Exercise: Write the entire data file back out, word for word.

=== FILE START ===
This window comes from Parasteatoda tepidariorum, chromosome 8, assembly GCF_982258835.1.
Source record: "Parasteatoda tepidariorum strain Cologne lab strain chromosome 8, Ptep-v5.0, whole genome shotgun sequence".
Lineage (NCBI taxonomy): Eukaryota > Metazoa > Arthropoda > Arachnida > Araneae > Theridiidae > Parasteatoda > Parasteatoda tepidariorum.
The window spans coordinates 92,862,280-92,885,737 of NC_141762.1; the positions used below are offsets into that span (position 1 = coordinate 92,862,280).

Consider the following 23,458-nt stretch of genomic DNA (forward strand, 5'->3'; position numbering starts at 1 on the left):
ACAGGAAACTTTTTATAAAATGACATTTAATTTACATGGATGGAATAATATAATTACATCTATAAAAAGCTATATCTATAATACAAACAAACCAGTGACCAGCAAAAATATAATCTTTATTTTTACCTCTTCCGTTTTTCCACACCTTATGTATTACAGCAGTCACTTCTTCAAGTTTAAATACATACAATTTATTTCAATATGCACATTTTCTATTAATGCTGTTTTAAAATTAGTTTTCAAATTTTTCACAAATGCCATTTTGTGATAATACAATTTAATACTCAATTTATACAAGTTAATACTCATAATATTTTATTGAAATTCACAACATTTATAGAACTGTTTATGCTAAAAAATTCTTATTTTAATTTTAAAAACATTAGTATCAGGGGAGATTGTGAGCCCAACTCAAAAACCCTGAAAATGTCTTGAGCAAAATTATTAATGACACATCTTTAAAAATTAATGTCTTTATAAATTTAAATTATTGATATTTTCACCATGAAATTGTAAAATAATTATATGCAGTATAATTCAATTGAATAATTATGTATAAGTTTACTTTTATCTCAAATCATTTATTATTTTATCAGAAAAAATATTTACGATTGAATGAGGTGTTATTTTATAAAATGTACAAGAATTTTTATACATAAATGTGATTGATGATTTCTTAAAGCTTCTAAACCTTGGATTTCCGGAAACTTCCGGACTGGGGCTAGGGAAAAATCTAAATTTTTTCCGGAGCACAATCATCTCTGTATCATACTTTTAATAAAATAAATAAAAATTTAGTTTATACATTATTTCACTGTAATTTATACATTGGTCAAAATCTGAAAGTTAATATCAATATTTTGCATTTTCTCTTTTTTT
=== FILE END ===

This window comes from Parasteatoda tepidariorum, chromosome 8, assembly GCF_982258835.1.
Source record: "Parasteatoda tepidariorum strain Cologne lab strain chromosome 8, Ptep-v5.0, whole genome shotgun sequence".
Lineage (NCBI taxonomy): Eukaryota > Metazoa > Arthropoda > Arachnida > Araneae > Theridiidae > Parasteatoda > Parasteatoda tepidariorum.
The window spans coordinates 92,862,280-92,885,737 of NC_141762.1; the positions used below are offsets into that span (position 1 = coordinate 92,862,280).

Consider the following 23,458-nt stretch of genomic DNA (forward strand, 5'->3'; position numbering starts at 1 on the left):
ACAGGAAACTTTTTATAAAATGACATTTAATTTACATGGATGGAATAATATAATTACATCTATAAAAAGCTATATCTATAATACAAACAAACCAGTGACCAGCAAAAATATAATCTTTATTTTTACCTCTTCCGTTTTTCCACACCTTATGTATTACAGCAGTCACTTCTTCAAGTTTAAATACATACAATTTATTTCAATATGCACATTTTCTATTAATGCTGTTTTAAAATTAGTTTTCAAATTTTTCACAAATGCCATTTTGTGATAATACAATTTAATACTCAATTTATACAAGTTAATACTCATAATATTTTATTGAAATTCACAACATTTATAGAACTGTTTATGCTAAAAAATTCTTATTTTAATTTTAAAAACATTAGTATCAGGGGAGATTGTGAGCCCAACTCAAAAACCCTGAAAATGTCTTGAGCAAAATTATTAATGACACATCTTTAAAAATTAATGTCTTTATAAATTTAAATTATTGATATTTTCACCATGAAATTGTAAAATAATTATATGCAGTATAATTCAATTGAATAATTATGTATAAGTTTACTTTTATCTCAAATCATTTATTATTTTATCAGAAAAAATATTTACGATTGAATGAGGTGTTATTTTATAAAATGTACAAGAATTTTTATACATAAATGTGATTGATGATTTCTTAAAGCTTCTAAACCTTGGATTTCCGGAAACTTCCGGACTGGGGCTAGGGAAAAATCTAAATTTTTTCCGGAGCACAATCATCTCTGTATCATACTTTTAATAAAATAAATAAAAATTTAGTTTATACATTATTTCACTGTAATTTATACATTGGTCAAAATCTGAAAGTTAATATCAATATTTTGCATTTTCTCTTTTTTT